The performance properties of the antenna were verified in a monopole-type arrangement [14] in order to avoid the use of a balun situated between the antenna and the coaxial connector; see Figure 3. The monopole-type input impedance then accounts for a half of the value compared to the dipole-type impedance. Consequently, is considered for further evaluation (where ).

509768.fig.003
Figure 3: Photograph of a manufactured prototype of folded coupled patches RFID antenna in the monopole-type arrangement with the ground plane 130 × 130 mm2.

The transmission coefficient (see Figure 4) between the antenna and the chip input impedance was evaluated from the standard reflection coefficient measurement. The measurement was performed with and without a human body phantom (manufactured from agar with and of mm3 size) which was enclosed directly in the back of the antenna.

509768.fig.004
Figure 4: Simulation and measurement of the transmission coefficient of the vertically folded coupled patches tag antenna.

The above-mentioned monopole-type arrangement enables us to measure the radiation and the total efficiencies by the Wheeler cap method [19]. A cap size of  mm3 was used. The simulation was performed in a full arrangement, according to Figure 2(a). The measurement was performed with and without the human body phantom; see Figures 5, 6 and Table 1. Very good immunity from the phantom as well as sufficient radiation and total efficiency can be observed at operation frequency 866 MHz.

tab1
Table 1: Impedance and radiation properties of the vertically folded coupled patches RFID antenna at frequency 866 MHz.
509768.fig.005
Figure 5: Simulation and measurement of the radiation efficiency of the vertically folded coupled patches tag antenna.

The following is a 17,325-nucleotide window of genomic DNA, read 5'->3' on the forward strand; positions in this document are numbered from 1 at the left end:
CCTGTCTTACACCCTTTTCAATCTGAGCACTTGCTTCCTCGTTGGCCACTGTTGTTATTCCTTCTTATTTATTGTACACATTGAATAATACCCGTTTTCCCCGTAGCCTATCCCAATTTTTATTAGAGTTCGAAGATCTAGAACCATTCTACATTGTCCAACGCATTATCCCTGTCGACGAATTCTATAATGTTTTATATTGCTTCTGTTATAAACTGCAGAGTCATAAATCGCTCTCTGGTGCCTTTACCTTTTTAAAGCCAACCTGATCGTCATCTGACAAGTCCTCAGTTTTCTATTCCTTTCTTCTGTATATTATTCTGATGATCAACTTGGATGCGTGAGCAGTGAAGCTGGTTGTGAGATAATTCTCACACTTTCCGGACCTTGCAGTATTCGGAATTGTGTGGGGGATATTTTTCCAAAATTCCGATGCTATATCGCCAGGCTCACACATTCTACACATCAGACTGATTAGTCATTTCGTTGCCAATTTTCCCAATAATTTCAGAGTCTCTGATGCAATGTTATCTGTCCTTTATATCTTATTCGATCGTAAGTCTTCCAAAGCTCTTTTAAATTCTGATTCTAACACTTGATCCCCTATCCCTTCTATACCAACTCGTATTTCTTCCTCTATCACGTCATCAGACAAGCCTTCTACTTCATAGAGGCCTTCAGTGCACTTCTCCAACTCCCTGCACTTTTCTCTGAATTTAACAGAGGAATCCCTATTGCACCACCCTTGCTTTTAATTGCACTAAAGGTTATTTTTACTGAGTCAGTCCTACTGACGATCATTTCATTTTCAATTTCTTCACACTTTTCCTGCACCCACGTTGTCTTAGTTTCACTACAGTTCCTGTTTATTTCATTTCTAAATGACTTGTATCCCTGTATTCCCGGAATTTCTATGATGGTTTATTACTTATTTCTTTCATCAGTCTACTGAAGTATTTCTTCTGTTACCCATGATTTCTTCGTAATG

509768.fig.006
Figure 6: Simulation and measurement of the total efficiency of the vertically folded coupled patches tag antenna.

3. Read Range and Identification Tests

In order to evaluate the performance of the TAG antenna in real operational conditions, read range tests were performed with transmitted power of 30 dBm and standard 8 dBi reader antennas, which gives 6.3 W of effective isotropic radiated power (EIRP). The tag antenna with the chip was fixed at a height of 1.3 m in free space and on a person’s chest over about 2 mm thin shirt. The standard commercial RFID system (see Table 2) was used for the evaluation of the read distance as well as the reliability of person identification in corridors.

tab2
Table 2: Standard used UHF RFID system parameters.

The read range evaluated in 4 m width corridor in a free space is 7.5 m, and for the antenna attached to a human chest the read range is 7.0 m; see Figure 7. The read range evaluated in 2 m width corridor in a free space is 11 m, and for the antenna attached to a human chest the read range is 9.7 m; see Table 3.

tab3
Table 3: Identification tests of the folded coupled patches antenna in free space as well as on the human chest in buildings corridors.
fig7
Figure 7: Photograph of a test configuration: general view (a) and details (b) of a person with the chest-fixed TAG in 4 m wide corridor.

4. Conclusion

A novel small footprint size and extremely low profile wearable antenna based on a combination of coupled patches and vertically folded patches techniques has been introduced, and a sample has been developed for European UHF RFID band. The size of the tag antenna without a chip was  mm3, which is at 866 MHz. The antenna exhibits total efficiency better than 50%, irrespective of whether it is placed in a free space or enclosed on a human body phantom. The read range of the antenna placed on a person’s chest tested was better than 7 m, while showing negligible influence of the human body to which the antenna was attached.

Conflict of Interests

The authors declare that there is no conflict of interests regarding the publication of this paper.

Acknowledgments

This research was undertaken at the Department of Electromagnetic Field at the Czech Technical University in Prague. It was jointly supported by the Czech Science Foundation (Project no. P102/12/P863: “Electromagnetic Properties of Radiating Structures and Artificial Screening Surfaces in the Close Vicinity of the Human Body”) and a COST Project (no. LD 12055 AMTAS: “Advanced Modelling and Technologies for Antennas and Sensors”), which forms a subpart of COST Project no. IC 1102 VISTA: “Versatile, Integrated, and Signal-Aware Technologies for Antennas.”